It all started with Modern Horizons 2. The printing of Chatterstorm, Galvanic Relay, and the Indestructible Bridges ushered in a foundational shift to Pauper’s underlying structure. Prior to the 2021 release, it could be said that Pauper was a control format. It was not that aggressive strategies would falter out of the gate, but rather that the composition of the card pool pushed towards decks that could turn the corner in the midgame and slam the door late. The cards mentioned above flipped the script and pushed Pauper towards a more assertive metagame.
It was a shock to the system, but the overarching shift was masked by Storm combo. Storm is traditionally untenable in Pauper due to the lack of cards that can reliably disrupt the strategy. So, focus was drawn to Chatterstorm and, after the advent of the Pauper Format Panel, Galvanic Relay drew the attention.
It was then only a short time later that Pauper had to contend with the Initiative, specifically decks that were striving to resolve cards with the eponymous mechanic as early as turn one. Things were settling – if you can call a metagame with Affinity at the top settled – before Monastery Swiftspear, released during the height of Initiative Summer – assumed its spot near the top of the metagame.
None of this is new information, but today I want to look at it from a different lens. What does it mean to move from a control metagame to an assertive one? What can you do to best prepare for it?
Looking Back At Control
It’s first important to establish what I mean by a control metagame. These are periods in a formats history where inevitability can be seen as a win condition. Threats, regardless of their strength, are outpaced by answers. To have a better understanding of what I mean, let’s look at two of the dominant decks from the first quarter of 2021: Dimir Faeries and Flicker Tron.
Dimir Faeries 2021
Dimir Faeries is built on the back of one of the historically best packages in Pauper – Ninja of the Deep Hours and Spellstutter Sprite. On its own, Sprite is one of the best creatures of all time in the format due to its ability to stop an opposing threat while advancing board position. Ninja of the Deep Hours (and later on Moon-Circuit Hacker) is a font of card flow that just needs to connect once to start generating an advantage.
It just so happens that Spellstutter Sprite flies; chocolate in my peanut butter and so on. What this two card package could do, then, is stop an opposing spell and then start to draw more cards— and looking at the composition of Dimir Faeries those cards tended to be answers. Eventually the game would end through damage, but it traditionally came down to Dimir Faeries just being able to see more cards with the likes of Preordain, Ninja, and Thorn of the Black Rose.
Before Ephemerate, Ghostly Flicker and Mnemonic Wall could be used to repeatedly draw cards with Mulldrifter, remove the combat step with Stonehorn Dignitary, or eventually reduce the opponent to zero permanents with Dinrova Horror.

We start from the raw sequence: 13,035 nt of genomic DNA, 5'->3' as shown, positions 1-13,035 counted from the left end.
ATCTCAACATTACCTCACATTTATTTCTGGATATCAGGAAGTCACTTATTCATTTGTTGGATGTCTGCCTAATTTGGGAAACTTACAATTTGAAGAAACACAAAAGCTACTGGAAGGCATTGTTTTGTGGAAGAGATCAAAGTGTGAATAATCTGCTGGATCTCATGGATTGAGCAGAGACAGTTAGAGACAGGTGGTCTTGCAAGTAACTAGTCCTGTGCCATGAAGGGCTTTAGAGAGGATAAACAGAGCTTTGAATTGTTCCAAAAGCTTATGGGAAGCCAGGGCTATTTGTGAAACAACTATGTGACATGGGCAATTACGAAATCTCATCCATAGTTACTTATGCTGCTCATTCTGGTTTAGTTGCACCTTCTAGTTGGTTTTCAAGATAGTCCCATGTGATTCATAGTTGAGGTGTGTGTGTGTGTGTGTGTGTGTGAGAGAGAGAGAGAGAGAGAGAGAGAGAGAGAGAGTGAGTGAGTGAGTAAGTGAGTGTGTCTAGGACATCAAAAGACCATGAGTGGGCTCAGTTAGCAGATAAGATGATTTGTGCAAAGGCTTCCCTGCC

The mana provided by Tron was the perfect chassis for these engines. Because of this, Tron has been a dominant control strategy in Pauper for years. It could deal with taking its lumps in the early turns thanks to cards like Pulse of Murasa and Weather the Storm buying the time needed in the midgame to set up its different locks.
Despite its lands producing colorless mana, Tron was also able to easily adjust its configuration to incorporate whatever spell it needed thanks to the now banned duo of Prophetic Prism and Bonders’ Ornament, or more recent additions like Energy Refractor.
These decks are not just emblematic of control strategies at the time, but were also format defining. If you were trying to compete in Pauper prior to Modern Horizons 2, you had to have a plan to deal with Spellstutter Sprite. If your entire game plan folded in the face of Sprite then you had to go back to the drawing board.
Success here could be as simple as resolving a Kor Skyfisher to accrue more card flow or going around Spellstutter Sprite with cards like Burning-Tree Emissary into Nest Invader. Similarly if you were trying to assume the beatdown role against Tron you had to have a plan to keep up with their card flow and ability to lock you from meaningful action. Some decks did this by trying to slam the Monarch and ride those cards to victory while others tried to disrupt their mana engine and have a top end full of two-for-ones like Boarding Party. Still the decks of the day survived based upon their ability to contend with these powerful answers.
Fast forward to today. In the past 18 months Pauper has seen the quality of threats pushed through the roof. While Storm and Initiative had to be curtailed. Affinity and Monastery Swiftspear continue to be a significant portion of the metagame. Now there is absolutely space for debating whether or not this is healthy for Pauper – and believe you me this debate is happening in many spaces – but today I’m going to focus on what it means in the metagame. Whereas before it was the answers that defined Pauper, today it is the threats.
Kuldotha Red 2023